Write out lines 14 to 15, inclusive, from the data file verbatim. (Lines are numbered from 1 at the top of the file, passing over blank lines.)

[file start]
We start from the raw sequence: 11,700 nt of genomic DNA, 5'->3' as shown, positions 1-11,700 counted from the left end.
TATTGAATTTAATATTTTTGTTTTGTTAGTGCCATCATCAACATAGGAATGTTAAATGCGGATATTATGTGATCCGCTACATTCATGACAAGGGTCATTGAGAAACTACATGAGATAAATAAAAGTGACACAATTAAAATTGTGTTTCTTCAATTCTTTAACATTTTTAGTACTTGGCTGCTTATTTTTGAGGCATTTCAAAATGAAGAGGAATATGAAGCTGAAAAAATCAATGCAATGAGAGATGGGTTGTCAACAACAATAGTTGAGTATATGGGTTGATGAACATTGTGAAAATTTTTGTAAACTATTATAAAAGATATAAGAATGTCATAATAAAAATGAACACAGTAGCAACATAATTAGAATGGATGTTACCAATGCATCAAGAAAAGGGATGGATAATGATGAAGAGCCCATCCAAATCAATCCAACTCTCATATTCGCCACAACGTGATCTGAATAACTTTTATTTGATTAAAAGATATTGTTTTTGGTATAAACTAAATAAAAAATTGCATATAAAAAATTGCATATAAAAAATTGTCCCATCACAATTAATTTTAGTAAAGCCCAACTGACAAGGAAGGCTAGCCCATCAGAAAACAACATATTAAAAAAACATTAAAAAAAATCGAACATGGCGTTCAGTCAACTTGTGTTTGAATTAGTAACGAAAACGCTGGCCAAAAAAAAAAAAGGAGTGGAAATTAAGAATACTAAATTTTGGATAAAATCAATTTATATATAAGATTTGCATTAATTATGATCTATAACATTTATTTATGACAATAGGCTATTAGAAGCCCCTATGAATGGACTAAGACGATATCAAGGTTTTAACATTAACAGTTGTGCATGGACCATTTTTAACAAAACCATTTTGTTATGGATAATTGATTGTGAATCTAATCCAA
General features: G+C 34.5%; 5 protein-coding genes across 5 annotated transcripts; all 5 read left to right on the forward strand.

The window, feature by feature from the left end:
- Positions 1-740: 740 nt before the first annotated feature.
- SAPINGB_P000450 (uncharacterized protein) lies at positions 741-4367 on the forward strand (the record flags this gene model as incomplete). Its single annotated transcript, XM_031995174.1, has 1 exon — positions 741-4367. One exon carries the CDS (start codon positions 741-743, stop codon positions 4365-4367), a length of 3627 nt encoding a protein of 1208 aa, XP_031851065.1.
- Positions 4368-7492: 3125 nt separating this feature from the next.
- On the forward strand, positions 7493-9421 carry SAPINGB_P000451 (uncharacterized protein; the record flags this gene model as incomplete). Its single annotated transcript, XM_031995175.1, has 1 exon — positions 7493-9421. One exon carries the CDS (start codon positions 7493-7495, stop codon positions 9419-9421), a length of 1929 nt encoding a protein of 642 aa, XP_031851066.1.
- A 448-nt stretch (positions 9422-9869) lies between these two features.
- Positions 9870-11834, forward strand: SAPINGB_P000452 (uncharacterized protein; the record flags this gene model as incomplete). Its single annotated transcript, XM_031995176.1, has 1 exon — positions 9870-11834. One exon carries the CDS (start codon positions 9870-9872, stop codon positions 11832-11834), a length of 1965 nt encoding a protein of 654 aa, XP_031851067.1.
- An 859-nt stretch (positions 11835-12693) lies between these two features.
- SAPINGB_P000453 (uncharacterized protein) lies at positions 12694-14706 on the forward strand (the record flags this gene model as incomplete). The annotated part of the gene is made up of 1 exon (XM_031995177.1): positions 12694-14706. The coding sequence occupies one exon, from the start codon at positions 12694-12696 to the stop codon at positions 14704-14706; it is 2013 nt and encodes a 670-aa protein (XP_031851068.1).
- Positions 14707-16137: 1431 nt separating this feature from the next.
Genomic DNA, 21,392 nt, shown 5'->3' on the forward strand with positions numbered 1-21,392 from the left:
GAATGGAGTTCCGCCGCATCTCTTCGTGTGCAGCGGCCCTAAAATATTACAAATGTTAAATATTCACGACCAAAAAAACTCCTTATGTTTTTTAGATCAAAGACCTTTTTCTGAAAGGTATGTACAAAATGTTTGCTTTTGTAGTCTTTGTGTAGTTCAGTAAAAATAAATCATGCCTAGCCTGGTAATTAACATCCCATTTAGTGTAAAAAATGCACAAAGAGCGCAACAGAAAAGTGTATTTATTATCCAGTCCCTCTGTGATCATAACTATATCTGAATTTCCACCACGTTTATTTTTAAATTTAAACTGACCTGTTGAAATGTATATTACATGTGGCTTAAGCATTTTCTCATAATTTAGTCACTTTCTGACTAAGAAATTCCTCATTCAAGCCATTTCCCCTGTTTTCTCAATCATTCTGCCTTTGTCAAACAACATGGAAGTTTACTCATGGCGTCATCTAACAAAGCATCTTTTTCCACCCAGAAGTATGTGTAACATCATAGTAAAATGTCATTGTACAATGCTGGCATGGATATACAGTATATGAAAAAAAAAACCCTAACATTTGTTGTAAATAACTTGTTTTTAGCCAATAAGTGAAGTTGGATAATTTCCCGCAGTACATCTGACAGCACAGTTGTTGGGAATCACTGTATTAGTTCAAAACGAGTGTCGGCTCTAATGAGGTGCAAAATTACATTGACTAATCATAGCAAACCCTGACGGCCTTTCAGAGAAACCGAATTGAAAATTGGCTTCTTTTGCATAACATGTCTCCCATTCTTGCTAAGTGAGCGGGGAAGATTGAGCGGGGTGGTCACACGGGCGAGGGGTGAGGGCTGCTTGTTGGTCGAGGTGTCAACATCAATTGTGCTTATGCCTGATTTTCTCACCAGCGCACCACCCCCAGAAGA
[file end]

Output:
Genomic DNA, 21,392 nt, shown 5'->3' on the forward strand with positions numbered 1-21,392 from the left:
GAATGGAGTTCCGCCGCATCTCTTCGTGTGCAGCGGCCCTAAAATATTACAAATGTTAAATATTCACGACCAAAAAAACTCCTTATGTTTTTTAGATCAAAGACCTTTTTCTGAAAGGTATGTACAAAATGTTTGCTTTTGTAGTCTTTGTGTAGTTCAGTAAAAATAAATCATGCCTAGCCTGGTAATTAACATCCCATTTAGTGTAAAAAATGCACAAAGAGCGCAACAGAAAAGTGTATTTATTATCCAGTCCCTCTGTGATCATAACTATATCTGAATTTCCACCACGTTTATTTTTAAATTTAAACTGACCTGTTGAAATGTATATTACATGTGGCTTAAGCATTTTCTCATAATTTAGTCACTTTCTGACTAAGAAATTCCTCATTCAAGCCATTTCCCCTGTTTTCTCAATCATTCTGCCTTTGTCAAACAACATGGAAGTTTACTCATGGCGTCATCTAACAAAGCATCTTTTTCCACCCAGAAGTATGTGTAACATCATAGTAAAATGTCATTGTACAATGCTGGCATGGATATACAGTATATGAAAAAAAAAACCCTAACATTTGTTGTAAATAACTTGTTTTTAGCCAATAAGTGAAGTTGGATAATTTCCCGCAGTACATCTGACAGCACAGTTGTTGGGAATCACTGTATTAGTTCAAAACGAGTGTCGGCTCTAATGAGGTGCAAAATTACATTGACTAATCATAGCAAACCCTGACGGCCTTTCAGAGAAACCGAATTGAAAATTGGCTTCTTTTGCATAACATGTCTCCCATTCTTGCTAAGTGAGCGGGGAAGATTGAGCGGGGTGGTCACACGGGCGAGGGGTGAGGGCTGCTTGTTGGTCGAGGTGTCAACATCAATTGTGCTTATGCCTGATTTTCTCACCAGCGCACCACCCCCAGAAGA